State senate candidates debate fiscal policy, gun control


Jia You/The Daily Northwestern

Rep. Daniel Biss (D-Evanston) (left) explains his view on progressive tax as Republican candidate Glen Farkas (right) listens. The two 9th District candidates spelled out their views during a Sunday debate hosted by the League of Women Voters at Wilmette Village Hall.

Jia You, Reporter

State Rep. Daniel Biss (D-Skokie) and Republican challenger Glenn Farkas, both vying to represent Evanston in the Illinois General Assembly, debated fiscal reform, taxes and gun control at a debate Sunday at Wilmette Village Hall.

The League of Women Voters chapters of several North Shore suburbs co-hosted the event, which featured candidates from the 9th, 17th and 18th districts. About 50 people attended the debate between the 9th District candidates, Biss and Farkas, moderated by Josie Hamilton from the LWV.

Teresa Grosch, president of the LWV of Glencoe, said the league hoped the debate would help inform voters, particularly college students, about election issues like fiscal reforms because, “they are going to be paying for it.”

“The purpose is to inform people what the candidates’ views are so that they can be smarter voters,” Grosch said. “It’s important for college students to care because you’ve got to have job creation. You’ve got to have pension reform so that you guys aren’t stuck with … bankruptcy.”

The debate began with opening statements from the Biss and Farkas, followed by questions submitted by the audience. Each candidate had 90 seconds to answer each question.

Both candidates vowed to spearhead pension and Medicaid reforms in Illinois in order to solve the state’s budget deficit. Farkas said the state should implement 401(k) plans for new employees and cut current benefits. Biss opposed implementing only 401(k) plans, arguing that states such as West Virginia and Rhode Island have rolled back from implementing such measures. Instead, he proposed a cash balance plan, which he said would “shelter the state from risks.”

However, Farkas questioned Biss’ ability to push for pension reforms because he has the endorsement of the Illinois Federation of Teachers.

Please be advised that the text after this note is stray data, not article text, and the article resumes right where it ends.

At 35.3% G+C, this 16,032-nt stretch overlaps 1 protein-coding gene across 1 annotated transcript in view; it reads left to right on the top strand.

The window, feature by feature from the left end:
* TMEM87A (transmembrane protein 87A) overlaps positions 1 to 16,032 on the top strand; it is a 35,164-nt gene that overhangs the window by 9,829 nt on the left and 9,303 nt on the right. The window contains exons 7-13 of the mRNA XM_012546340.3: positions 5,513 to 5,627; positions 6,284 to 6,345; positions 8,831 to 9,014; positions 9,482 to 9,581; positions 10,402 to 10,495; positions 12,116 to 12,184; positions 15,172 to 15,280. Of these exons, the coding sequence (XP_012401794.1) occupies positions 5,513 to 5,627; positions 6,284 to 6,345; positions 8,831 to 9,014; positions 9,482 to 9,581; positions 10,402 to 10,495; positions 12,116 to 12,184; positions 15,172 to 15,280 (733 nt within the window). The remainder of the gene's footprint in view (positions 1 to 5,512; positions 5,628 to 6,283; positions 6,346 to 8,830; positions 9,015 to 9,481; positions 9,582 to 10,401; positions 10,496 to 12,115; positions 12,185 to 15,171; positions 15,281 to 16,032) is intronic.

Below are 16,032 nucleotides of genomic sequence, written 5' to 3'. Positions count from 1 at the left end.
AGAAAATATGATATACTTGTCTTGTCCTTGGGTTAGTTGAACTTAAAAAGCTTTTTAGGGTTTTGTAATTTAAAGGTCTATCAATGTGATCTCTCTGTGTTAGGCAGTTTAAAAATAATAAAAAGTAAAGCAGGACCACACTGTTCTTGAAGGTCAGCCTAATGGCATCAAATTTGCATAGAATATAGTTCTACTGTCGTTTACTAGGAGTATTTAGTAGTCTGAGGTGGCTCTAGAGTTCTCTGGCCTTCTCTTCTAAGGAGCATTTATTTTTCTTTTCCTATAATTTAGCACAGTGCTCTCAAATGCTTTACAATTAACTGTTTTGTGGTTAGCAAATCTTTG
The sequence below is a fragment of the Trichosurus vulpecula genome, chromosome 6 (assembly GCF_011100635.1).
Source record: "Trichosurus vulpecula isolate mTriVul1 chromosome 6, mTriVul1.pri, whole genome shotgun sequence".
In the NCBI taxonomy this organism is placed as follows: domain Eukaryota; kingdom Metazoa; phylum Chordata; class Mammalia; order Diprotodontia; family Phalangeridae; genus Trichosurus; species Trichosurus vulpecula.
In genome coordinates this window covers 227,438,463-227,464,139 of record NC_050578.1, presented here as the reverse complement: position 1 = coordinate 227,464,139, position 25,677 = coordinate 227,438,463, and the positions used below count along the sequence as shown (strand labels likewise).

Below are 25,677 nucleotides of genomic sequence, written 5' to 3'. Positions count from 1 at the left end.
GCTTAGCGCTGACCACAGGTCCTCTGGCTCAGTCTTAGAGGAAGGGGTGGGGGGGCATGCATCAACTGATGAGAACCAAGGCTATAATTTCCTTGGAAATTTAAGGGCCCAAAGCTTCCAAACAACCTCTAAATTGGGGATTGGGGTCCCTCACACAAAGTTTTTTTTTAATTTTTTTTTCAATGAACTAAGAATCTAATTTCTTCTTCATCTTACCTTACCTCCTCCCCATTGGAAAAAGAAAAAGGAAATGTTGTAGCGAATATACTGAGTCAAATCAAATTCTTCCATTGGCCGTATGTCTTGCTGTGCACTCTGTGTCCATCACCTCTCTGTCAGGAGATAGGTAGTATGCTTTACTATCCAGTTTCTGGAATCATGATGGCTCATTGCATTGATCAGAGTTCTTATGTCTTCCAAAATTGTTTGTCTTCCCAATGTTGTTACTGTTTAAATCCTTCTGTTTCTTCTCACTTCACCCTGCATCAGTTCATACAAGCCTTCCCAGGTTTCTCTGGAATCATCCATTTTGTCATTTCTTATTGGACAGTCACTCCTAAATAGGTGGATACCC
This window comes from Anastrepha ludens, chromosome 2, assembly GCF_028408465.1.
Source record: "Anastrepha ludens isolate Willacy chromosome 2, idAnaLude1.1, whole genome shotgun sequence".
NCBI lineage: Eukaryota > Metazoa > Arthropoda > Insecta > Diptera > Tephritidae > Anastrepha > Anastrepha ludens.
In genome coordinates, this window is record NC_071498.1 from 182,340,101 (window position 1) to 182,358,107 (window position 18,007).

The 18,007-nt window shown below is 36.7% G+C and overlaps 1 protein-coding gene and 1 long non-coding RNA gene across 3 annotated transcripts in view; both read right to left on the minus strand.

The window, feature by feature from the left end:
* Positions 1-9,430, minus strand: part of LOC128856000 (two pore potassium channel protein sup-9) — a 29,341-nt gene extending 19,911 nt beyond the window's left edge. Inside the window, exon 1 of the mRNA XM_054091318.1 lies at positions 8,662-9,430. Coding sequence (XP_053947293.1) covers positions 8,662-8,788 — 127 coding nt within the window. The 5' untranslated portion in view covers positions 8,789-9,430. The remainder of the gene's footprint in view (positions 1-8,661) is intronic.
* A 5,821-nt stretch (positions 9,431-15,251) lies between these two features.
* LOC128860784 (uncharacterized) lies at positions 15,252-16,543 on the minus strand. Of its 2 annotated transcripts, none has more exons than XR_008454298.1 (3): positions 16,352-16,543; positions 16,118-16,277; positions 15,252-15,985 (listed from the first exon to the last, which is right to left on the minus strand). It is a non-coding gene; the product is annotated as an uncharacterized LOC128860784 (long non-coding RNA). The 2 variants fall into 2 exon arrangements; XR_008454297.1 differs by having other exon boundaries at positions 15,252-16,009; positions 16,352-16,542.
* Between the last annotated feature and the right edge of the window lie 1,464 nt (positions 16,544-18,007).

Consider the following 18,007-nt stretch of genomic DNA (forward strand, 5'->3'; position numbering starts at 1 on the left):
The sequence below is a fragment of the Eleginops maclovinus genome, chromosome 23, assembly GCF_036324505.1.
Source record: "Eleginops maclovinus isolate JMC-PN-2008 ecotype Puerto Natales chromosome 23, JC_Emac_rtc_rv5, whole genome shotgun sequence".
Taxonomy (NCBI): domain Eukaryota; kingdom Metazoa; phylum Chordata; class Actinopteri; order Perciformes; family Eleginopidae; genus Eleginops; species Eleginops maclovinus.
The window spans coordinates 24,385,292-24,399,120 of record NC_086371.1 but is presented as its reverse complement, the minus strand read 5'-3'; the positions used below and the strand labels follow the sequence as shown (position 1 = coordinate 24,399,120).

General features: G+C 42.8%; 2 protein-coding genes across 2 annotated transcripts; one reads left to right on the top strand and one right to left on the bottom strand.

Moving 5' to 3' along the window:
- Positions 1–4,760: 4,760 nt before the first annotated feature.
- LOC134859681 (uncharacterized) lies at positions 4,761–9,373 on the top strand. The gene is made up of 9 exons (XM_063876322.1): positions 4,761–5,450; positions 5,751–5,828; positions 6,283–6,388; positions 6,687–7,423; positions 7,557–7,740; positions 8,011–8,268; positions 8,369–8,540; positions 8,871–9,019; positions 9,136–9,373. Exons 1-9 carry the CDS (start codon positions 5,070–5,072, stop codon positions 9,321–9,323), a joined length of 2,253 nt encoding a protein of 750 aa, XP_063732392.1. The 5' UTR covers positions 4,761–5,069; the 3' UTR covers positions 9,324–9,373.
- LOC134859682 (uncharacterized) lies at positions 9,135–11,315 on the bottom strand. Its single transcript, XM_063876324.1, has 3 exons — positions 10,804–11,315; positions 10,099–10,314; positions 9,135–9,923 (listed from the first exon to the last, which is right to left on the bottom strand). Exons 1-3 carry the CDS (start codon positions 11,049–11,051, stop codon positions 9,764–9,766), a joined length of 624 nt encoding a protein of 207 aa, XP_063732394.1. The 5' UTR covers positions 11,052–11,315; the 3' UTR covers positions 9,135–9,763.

“Is it going to be possible for Dan to go into the backroom negotiating with unions and have arm-length transactions?” Farkas asked in reference to a possible conflict of interest. “There’s no way that he can advocate on my behalf and on your behalf because he’s so close to those transactions.”

Biss responded that he values cooperation with the teachers’ federation but had pushed for reforms unpopular with the unions before, such as a bill that prevented employees in the State Universities Retirement System of Illnois from drawing both pensions and salaries.

“I don’t beat (unions) up,” he said, “but accusing me of being in their pocket is quite remarkable.”

The candidates also differed sharply over the issue of progressive tax, or a system that couples increasing incomes with higher tax rates. Biss said Illinois should adopt a graduating income tax code, arguing that it is a sensible policy that should transcend ideological divides.

Farkas called progressive tax a “jealousy tax,” arguing instead that low-income residents should not pay taxes, but “flat is fair” for the rest.

He also opposed introducing any new taxes without cutting spending.

“The politicians in this state have done a very bad job of managing the money,” Farkas said. “I wouldn’t support any of these taxes right now — even some that may make sense — only because we haven’t fixed the core problem.”

Biss pledged full support for gun control policies such as the ban on conceal-carry and assault weapons. He cited the shooting of Dajae Coleman as an example that shows the urgency of gun control policies.

“If we’re not prepared to think carefully about these issues that result in the death of an innocent 14 year old … I don’t know what kind of society we have become,” Biss said.

But Farkas said he would be in favor of laws giving the state flexibility in requiring citizens to both pass a gun test and prove their basic need for gun carriage. He argued social issues are not as urgent as fiscal reform.

“This to me is not an issue that will make or break the state,” Farkas said. “We’re not going to collapse here in the next five years if we have too many or too few guns or too many or too few abortions.”

After the debate, Evanston resident John Foley, who owns a consulting business, said he favors Farkas because of his background in the private sector.

“I am concerned about the level of unfunded pensions in Illinois,” Foley said. “I think Farkas’ policies would attract more businesses in Illinois.”

But Wilmette resident Erich Gibbs said he was disappointed by the candidates’ lack of specificity in the debate.

“They never really get into serious details,” Gibbs said.